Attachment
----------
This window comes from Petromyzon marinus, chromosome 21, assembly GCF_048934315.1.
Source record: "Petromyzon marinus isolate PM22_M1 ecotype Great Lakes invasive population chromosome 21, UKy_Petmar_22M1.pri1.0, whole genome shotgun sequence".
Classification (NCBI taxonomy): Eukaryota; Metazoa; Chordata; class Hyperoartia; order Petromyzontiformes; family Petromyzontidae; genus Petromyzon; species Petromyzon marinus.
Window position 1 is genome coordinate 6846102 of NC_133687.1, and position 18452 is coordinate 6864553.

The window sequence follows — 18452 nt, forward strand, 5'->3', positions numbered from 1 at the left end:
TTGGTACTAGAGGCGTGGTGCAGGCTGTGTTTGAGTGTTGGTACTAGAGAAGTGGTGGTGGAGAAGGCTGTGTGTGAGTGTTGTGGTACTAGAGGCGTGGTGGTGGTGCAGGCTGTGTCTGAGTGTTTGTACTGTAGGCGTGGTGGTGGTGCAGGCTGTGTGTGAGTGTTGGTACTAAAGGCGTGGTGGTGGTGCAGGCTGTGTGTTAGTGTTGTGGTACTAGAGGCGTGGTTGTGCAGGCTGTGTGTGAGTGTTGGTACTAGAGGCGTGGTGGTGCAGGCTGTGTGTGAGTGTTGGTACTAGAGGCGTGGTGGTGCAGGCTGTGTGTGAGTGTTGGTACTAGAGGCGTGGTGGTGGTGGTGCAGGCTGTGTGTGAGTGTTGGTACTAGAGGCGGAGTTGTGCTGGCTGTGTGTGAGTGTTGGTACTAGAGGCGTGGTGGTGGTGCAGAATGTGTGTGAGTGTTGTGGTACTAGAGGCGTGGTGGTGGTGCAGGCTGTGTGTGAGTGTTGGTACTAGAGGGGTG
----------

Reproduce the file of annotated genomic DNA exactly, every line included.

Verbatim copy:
This window comes from Petromyzon marinus, chromosome 21, assembly GCF_048934315.1.
Source record: "Petromyzon marinus isolate PM22_M1 ecotype Great Lakes invasive population chromosome 21, UKy_Petmar_22M1.pri1.0, whole genome shotgun sequence".
Classification (NCBI taxonomy): Eukaryota; Metazoa; Chordata; class Hyperoartia; order Petromyzontiformes; family Petromyzontidae; genus Petromyzon; species Petromyzon marinus.
Window position 1 is genome coordinate 6846102 of NC_133687.1, and position 18452 is coordinate 6864553.

The window sequence follows — 18452 nt, forward strand, 5'->3', positions numbered from 1 at the left end:
TTGGTACTAGAGGCGTGGTGCAGGCTGTGTTTGAGTGTTGGTACTAGAGAAGTGGTGGTGGAGAAGGCTGTGTGTGAGTGTTGTGGTACTAGAGGCGTGGTGGTGGTGCAGGCTGTGTCTGAGTGTTTGTACTGTAGGCGTGGTGGTGGTGCAGGCTGTGTGTGAGTGTTGGTACTAAAGGCGTGGTGGTGGTGCAGGCTGTGTGTTAGTGTTGTGGTACTAGAGGCGTGGTTGTGCAGGCTGTGTGTGAGTGTTGGTACTAGAGGCGTGGTGGTGCAGGCTGTGTGTGAGTGTTGGTACTAGAGGCGTGGTGGTGCAGGCTGTGTGTGAGTGTTGGTACTAGAGGCGTGGTGGTGGTGGTGCAGGCTGTGTGTGAGTGTTGGTACTAGAGGCGGAGTTGTGCTGGCTGTGTGTGAGTGTTGGTACTAGAGGCGTGGTGGTGGTGCAGAATGTGTGTGAGTGTTGTGGTACTAGAGGCGTGGTGGTGGTGCAGGCTGTGTGTGAGTGTTGGTACTAGAGGGGTG